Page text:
By Cindy Schroeder
The Cincinnati Enquirer
As President Bush prepares to announce plans today for making the smallpox vaccine available to all Americans, Tristate public health officials are grappling with protecting 30,000 health care workers and an international airport.
Because the president's plan calls for vaccinations within weeks for 500,000 troops and 500,000 healthcare workers and first responders to emergencies, Greater Cincinnati's nurses, doctors, technicians and emergency workers will soon be offered the risky vaccine, presenting them with a difficult choice.
"The soonest we think we would be asked to give the vaccine to medical personnel would be the end of January,'' said Gwenda Bond, spokeswoman for the Kentucky Department for Public Health. "Exactly who would be vaccinated in this first stage would be decided at the local level by the acute-care hospitals and district health departments.''
Public health officials are also making plans for protection of the region's international airport, which has the fourth-highest number of departures in the world.
"Because the Cincinnati airport is an international hub, we are more likely than some other areas to get a smallpox terrorist event,'' said Jennifer Hunter, R.N. B.S.N., quality assurance manager for the Northern Kentucky Independent District Health Department.
"If a terrorist group wanted to infect (U.S. citizens), they could infect people in Iraq or Afghanistan and put them on international flights to here. Those people could start hacking and coughing on anyone on their planes, spreading the virus."
In that event, the Northern Kentucky health department and the federal Centers for Disease Control would have the authority to keep passengers on the plane, examine the plane's passengers and crew, and quarantine anyone believed to have smallpox, Ms. Hunter said.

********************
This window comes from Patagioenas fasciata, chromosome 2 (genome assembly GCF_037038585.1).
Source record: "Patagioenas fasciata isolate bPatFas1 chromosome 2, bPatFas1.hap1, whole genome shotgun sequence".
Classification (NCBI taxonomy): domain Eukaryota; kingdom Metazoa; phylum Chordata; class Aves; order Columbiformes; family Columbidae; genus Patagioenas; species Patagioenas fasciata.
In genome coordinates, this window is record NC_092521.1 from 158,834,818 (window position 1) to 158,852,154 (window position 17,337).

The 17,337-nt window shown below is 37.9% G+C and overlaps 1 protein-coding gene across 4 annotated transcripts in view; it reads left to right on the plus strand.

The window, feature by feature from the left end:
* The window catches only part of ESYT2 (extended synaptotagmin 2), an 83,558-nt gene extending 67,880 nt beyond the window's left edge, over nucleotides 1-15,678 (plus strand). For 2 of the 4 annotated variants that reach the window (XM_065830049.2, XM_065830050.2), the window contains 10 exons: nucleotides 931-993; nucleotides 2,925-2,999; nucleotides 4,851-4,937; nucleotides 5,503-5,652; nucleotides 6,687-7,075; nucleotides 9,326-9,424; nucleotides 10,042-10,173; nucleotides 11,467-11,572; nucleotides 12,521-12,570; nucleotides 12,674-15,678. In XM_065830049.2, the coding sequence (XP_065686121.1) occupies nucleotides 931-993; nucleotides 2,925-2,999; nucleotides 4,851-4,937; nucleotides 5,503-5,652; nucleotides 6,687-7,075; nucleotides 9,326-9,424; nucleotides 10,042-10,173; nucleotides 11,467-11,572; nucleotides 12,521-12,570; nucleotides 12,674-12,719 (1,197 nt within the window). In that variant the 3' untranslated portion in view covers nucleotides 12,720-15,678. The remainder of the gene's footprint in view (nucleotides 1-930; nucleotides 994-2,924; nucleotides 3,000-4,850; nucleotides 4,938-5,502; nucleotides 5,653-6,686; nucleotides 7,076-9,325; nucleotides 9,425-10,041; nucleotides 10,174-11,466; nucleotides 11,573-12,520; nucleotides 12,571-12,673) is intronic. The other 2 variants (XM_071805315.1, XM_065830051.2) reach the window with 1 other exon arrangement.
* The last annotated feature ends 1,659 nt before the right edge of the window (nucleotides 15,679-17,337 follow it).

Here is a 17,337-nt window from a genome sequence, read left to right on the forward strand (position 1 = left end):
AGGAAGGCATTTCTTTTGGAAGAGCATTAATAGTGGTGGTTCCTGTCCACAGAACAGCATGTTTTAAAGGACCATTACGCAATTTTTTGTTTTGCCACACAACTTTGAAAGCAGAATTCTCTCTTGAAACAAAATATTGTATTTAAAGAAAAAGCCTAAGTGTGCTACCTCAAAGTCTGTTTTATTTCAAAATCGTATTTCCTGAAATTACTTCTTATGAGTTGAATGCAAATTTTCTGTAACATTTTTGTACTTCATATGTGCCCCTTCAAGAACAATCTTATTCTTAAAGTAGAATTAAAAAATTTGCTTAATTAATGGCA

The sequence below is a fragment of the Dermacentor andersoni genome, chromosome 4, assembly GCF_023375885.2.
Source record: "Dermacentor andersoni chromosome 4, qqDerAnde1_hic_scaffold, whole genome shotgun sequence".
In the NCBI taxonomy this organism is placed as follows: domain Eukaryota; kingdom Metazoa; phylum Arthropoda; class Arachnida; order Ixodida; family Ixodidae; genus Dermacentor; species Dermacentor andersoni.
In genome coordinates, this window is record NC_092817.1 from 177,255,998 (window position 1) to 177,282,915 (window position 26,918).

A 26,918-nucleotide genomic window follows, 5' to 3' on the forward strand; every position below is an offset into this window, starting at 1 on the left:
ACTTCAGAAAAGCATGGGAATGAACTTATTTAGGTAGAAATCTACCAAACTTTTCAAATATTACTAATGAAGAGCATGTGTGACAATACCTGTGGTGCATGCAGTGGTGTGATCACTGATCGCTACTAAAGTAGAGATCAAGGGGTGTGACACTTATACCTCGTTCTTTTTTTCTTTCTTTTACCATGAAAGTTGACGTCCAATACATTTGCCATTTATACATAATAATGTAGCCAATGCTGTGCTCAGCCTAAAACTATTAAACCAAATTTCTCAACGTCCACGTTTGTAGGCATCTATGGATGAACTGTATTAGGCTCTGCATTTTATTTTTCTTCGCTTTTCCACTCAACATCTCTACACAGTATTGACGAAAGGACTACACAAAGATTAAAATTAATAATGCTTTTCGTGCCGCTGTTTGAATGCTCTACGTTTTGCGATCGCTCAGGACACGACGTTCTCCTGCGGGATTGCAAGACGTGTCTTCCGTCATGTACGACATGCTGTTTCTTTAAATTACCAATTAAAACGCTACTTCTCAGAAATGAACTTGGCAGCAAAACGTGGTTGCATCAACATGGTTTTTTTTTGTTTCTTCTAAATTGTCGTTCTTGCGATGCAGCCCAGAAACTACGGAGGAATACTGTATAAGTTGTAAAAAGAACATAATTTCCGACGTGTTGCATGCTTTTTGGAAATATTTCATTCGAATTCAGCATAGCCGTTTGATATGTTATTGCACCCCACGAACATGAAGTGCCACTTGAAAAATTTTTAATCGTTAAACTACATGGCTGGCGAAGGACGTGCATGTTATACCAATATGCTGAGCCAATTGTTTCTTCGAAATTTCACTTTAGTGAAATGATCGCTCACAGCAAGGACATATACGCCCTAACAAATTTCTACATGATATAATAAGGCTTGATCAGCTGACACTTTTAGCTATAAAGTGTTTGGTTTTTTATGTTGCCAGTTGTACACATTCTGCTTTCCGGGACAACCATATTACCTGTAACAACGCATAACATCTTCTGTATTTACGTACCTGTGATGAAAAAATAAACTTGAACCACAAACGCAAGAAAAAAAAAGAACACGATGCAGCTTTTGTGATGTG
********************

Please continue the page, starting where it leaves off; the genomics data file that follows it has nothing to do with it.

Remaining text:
Under President Bush's plan, the shots would be mandatory for about a half-million military personnel and recommended for another 500,000 people in hospital emergency rooms and special smallpox response teams.
The general public would be offered the vaccine on a voluntary basis after the government has amassed a sufficient stockpile, possibly in early 2004.
Once one of the most feared diseases on earth, smallpox, a highly contagious virus, killed hundreds of millions of people in past centuries. However, it hasn't been seen in the Tristate since 1948 or in the United States since 1949.
In 1980, the World Health Organization declared it eradicated. Today, the only acknowledged stockpiles of the virus are in government laboratories in the United States and Russia.
However, the Soviet stockpile has never been fully accounted for and there is concern that smallpox could be used for bioterrorism.
"If a confirmed case of smallpox were to occur, it would very likely be an act of terrorism,'' said Bret Atkins, spokesman for the Ohio Department for Public Health.
"Even though the risk of such an event is very low, the consequences could be great, so you've got to make some preparations. Thirty years ago, we had a population that was immunized (against smallpox). Today, we don't."